World War 1: As Seen by American Citizens Part 2

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  • Oh, I almost forgot! And tomorrow is lightless Tuesday.
  • 1917
  • We shouldn't buy steak, because it's meatless Monday. Remember, "food will win the war".
  • I can't believe they passed the Sedition Act!
  • 1918
  • I know! I thought they would be done taking away our rights after the Espionage Act.
  • Did you hear that they ruled Charles Schenk guilty?
  • 1919
  • Yes, I did. I'm starting to think this war thing was not such a great idea after all.
  • Once America entered the war, Herbert Hoover headed the United States Food Administration. To help supply American troops as well as Allied armies and civilians, Hoover created food conversations such as "meatless Mondays". This made America more self sufficient and less dependent on the natiafood supply. The Fuel Administration, directed by Harry Garfield, was also create during this time. The organization help regulate production and delivery of coal and oil.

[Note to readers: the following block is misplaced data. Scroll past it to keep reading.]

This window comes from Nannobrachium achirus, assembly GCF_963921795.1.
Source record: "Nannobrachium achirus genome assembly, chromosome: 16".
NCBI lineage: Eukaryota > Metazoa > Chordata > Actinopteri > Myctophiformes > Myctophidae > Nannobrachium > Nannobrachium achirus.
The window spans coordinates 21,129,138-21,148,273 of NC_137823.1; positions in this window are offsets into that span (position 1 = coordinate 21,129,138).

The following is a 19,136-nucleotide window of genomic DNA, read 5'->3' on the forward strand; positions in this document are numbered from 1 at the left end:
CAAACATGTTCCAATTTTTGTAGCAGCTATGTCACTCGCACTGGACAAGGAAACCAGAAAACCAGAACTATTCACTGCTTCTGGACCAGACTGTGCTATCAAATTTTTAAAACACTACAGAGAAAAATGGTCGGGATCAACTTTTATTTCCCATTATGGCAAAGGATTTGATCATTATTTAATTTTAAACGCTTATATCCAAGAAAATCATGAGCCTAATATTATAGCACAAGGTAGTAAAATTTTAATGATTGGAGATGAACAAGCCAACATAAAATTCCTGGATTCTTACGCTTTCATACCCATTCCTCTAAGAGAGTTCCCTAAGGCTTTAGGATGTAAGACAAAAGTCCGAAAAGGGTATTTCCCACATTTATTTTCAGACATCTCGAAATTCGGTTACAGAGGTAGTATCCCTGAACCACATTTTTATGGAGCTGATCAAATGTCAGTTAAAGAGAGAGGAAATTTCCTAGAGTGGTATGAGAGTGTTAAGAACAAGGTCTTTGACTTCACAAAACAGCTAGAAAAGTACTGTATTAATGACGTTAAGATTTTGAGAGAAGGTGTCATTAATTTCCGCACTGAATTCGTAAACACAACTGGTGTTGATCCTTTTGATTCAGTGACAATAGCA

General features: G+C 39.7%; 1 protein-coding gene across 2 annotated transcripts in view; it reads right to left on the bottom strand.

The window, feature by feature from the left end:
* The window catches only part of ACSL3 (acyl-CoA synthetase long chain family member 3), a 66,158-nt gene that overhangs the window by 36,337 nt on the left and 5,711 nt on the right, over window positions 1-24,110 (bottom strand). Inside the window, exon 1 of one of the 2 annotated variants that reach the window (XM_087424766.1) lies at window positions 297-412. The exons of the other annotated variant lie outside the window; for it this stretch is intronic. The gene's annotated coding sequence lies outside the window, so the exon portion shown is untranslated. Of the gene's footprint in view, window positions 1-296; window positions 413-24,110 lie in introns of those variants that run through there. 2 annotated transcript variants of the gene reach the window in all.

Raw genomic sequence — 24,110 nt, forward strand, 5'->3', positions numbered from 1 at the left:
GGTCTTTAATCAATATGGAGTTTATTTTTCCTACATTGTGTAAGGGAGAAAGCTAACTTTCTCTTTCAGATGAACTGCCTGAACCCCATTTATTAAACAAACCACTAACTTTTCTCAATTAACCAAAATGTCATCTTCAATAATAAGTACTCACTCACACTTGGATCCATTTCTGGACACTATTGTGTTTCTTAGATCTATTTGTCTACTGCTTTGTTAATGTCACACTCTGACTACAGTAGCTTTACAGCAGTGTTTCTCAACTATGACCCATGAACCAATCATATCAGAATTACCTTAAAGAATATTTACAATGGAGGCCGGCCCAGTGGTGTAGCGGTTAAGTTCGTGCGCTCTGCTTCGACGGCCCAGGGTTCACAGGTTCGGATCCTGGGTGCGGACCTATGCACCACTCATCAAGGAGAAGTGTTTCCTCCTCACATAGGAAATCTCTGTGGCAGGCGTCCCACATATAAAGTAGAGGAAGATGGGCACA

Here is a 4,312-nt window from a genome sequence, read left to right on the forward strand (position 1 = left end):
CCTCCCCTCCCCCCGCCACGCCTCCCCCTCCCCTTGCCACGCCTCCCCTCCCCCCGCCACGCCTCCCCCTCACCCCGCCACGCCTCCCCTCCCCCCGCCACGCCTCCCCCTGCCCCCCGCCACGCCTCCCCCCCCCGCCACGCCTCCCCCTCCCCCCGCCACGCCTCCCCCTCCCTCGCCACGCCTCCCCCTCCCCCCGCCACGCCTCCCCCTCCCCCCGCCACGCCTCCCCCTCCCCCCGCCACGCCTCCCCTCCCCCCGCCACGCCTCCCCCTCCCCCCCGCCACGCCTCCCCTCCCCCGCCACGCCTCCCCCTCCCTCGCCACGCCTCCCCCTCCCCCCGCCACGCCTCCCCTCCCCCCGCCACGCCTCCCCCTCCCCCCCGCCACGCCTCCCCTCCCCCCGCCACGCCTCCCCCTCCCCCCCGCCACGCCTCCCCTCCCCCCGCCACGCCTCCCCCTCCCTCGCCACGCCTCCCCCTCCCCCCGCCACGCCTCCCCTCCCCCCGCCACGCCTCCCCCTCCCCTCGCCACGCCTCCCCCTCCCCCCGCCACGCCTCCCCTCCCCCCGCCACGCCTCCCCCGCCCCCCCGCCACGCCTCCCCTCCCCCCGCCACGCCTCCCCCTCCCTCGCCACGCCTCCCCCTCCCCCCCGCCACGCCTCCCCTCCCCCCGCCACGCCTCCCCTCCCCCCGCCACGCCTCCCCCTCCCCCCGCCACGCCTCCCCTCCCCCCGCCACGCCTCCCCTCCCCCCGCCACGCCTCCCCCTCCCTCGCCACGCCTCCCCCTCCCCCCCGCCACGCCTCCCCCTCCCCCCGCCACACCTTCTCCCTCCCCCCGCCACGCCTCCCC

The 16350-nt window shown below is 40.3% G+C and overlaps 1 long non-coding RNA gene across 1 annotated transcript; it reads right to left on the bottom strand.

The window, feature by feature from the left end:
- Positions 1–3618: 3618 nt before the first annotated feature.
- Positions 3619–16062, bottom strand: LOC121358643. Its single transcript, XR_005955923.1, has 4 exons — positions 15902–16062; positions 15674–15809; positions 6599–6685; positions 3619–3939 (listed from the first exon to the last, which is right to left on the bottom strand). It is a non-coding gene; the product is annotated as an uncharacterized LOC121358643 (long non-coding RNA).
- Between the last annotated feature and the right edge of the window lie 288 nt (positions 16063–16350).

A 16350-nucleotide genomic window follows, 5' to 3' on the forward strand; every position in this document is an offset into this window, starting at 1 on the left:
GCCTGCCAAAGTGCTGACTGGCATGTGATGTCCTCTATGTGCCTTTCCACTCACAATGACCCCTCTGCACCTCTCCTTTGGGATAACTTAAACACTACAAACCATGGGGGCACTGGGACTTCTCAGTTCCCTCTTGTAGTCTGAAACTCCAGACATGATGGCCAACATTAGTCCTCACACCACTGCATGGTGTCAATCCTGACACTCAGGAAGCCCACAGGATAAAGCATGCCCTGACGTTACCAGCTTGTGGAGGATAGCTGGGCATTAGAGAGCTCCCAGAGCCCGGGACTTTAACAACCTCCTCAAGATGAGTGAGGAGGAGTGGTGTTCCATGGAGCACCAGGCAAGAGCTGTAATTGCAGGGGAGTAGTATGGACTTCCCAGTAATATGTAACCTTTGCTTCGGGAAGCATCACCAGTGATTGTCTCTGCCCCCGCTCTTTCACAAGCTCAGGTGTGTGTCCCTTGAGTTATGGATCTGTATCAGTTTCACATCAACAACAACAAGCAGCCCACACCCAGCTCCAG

• Passed on June 15, 1917, the Espionage Act prohibited individuals from publishing opinions that would interfere with the military's efforts to defeat Germany. Almost a year later, a similar law was pass, the Sedition Act of 1918. This law made it illegal to write/speak anything critical of the american involvement in the war. Both of these acts led to many arrest and took away the from freedom of speech.
  • The Schenck vs. U.S. was a supreme court decision, ruled on March 3, 1919, concerning the enforcement of the Espionage Act. It had started because a man named Charles Schenck was arrested for protesting against a military draft by the federal government and was charged with violation of the Espionage Act. This event was significant because it had lessened the strength of the 1st amendment by removing the protection of freedom of speech for the first time.
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